Skip to content
1900

Decarbonizing the European Energy System in the Absence of Russian Gas: Hydrogen Uptake and Carbon Capture Developments in the Power, Heat and Industry Sectors

Abstract

Hydrogen and carbon capture and storage are pivotal to decarbonize the European energy system in a broad range of pathway scenarios. Yet, their timely uptake in different sectors and distribution across countries are affected by supply options of renewable and fossil energy sources. Here, we analyze the decarbonization of the European energy system towards 2060, covering the power, heat, and industry sectors, and the change in use of hydrogen and carbon capture and storage in these sectors upon Europe’s decoupling from Russian gas. The results indicate that the use of gas is significantly reduced in the power sector, instead being replaced by coal with carbon capture and storage, and with a further expansion of renewable generators. Coal coupled with carbon capture and storage is also used in the steel sector as an intermediary step when Russian gas is neglected, before being fully decarbonized with hydrogen. Hydrogen production mostly relies on natural gas with carbon capture and storage until natural gas is scarce and costly at which time green hydrogen production increases sharply. The disruption of Russian gas imports has significant consequences on the decarbonization pathways for Europe, with local energy sources and carbon capture and storage becoming even more important. Given the highlighted importance of carbon capture and storage in reaching the climate targets, it is essential that policymakers ameliorate regulatory challenges related to these value chains.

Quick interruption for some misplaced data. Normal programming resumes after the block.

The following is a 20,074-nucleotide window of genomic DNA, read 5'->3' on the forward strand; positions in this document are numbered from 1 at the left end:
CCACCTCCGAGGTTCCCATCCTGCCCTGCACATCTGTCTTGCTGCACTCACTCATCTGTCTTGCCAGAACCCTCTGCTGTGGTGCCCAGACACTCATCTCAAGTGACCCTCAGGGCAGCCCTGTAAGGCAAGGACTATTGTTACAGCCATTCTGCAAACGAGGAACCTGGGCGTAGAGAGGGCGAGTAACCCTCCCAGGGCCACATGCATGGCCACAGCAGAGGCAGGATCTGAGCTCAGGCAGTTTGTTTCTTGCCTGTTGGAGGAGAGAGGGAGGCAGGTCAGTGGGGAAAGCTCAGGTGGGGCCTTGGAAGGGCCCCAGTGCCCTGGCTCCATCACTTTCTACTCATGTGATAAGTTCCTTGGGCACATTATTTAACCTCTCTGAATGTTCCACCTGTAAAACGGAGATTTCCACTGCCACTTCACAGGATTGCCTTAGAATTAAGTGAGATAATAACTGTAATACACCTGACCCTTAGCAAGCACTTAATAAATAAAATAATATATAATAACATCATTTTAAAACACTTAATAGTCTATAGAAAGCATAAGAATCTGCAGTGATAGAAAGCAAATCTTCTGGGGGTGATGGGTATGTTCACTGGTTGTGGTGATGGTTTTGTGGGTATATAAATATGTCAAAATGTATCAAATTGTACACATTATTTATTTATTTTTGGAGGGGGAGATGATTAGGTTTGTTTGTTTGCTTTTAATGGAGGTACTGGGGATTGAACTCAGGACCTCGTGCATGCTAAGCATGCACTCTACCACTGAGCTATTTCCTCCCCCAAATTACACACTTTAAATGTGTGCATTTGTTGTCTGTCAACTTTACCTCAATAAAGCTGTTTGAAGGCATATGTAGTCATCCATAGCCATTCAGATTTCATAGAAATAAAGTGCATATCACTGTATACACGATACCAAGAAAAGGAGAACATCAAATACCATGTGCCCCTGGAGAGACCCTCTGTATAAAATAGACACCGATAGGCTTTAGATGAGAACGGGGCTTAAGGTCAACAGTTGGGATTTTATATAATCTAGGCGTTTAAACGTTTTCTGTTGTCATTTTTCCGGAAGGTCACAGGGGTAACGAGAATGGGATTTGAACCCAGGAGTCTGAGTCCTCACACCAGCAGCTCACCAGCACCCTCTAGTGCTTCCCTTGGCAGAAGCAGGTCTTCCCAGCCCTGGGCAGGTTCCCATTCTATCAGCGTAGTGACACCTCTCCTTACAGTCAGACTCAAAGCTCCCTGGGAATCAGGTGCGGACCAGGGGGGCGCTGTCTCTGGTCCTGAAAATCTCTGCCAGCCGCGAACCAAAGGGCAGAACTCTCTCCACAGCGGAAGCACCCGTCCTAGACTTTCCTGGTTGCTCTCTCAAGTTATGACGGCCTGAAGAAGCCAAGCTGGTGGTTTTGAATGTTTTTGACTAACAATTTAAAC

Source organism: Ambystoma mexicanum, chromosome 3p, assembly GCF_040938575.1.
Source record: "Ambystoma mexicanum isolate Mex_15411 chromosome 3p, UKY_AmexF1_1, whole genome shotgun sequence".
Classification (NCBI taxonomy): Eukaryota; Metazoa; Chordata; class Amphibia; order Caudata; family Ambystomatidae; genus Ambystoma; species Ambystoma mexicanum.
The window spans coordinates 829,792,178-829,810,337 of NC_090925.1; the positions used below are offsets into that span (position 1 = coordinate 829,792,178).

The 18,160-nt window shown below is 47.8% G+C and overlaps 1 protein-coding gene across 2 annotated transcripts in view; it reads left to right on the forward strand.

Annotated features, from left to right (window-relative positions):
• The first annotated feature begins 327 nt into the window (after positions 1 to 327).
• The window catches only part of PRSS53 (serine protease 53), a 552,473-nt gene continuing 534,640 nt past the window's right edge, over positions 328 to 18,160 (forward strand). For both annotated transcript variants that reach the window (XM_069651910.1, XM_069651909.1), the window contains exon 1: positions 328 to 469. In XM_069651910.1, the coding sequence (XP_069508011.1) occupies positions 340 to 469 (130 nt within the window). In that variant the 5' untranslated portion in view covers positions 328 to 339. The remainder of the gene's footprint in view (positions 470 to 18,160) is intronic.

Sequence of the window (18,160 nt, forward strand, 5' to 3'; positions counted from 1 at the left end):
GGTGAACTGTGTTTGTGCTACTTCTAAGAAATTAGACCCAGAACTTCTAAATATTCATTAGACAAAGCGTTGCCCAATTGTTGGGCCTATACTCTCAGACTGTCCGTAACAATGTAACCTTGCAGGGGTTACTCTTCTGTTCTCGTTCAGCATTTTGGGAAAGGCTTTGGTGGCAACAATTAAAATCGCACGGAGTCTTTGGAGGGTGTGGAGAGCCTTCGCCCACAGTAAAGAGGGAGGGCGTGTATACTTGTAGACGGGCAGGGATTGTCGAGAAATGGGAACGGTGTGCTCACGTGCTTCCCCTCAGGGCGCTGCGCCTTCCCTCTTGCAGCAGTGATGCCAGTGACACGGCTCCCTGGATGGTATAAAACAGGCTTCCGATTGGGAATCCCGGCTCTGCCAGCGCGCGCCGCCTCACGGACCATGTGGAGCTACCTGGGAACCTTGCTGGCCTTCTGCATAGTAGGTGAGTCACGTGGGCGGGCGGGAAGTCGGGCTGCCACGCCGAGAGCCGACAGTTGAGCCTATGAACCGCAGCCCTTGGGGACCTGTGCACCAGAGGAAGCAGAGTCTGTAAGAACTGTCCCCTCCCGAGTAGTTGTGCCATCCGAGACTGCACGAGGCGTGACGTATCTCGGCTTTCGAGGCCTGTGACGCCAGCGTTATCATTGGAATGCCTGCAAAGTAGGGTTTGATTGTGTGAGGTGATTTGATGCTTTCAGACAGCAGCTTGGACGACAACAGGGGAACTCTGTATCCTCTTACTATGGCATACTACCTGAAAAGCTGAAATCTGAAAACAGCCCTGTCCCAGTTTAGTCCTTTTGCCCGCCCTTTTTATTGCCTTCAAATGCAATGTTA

Funding source: This publication has been partially funded by the CleanExport project - Planning Clean Energy Export from Norway to Europe, 308811. The authors gratefully acknowledge the financial support from the Research Council of Norway and the user partners Å Energi, Air Liquide, Equinor Energy, Gassco and TotalEnergies OneTech. The publication has also been partially funded by the Research Council of Norway through the PETROSENTER LowEmission (project code 296207).
Related subjects: Policy & Socio-Economics
Countries: Norway
Loading

Article metrics loading...

/content/journal5394
2023-12-27
2024-07-19
/content/journal5394
Loading
This is a required field
Please enter a valid email address
Approval was a Success
Invalid data
An Error Occurred
Approval was partially successful, following selected items could not be processed due to error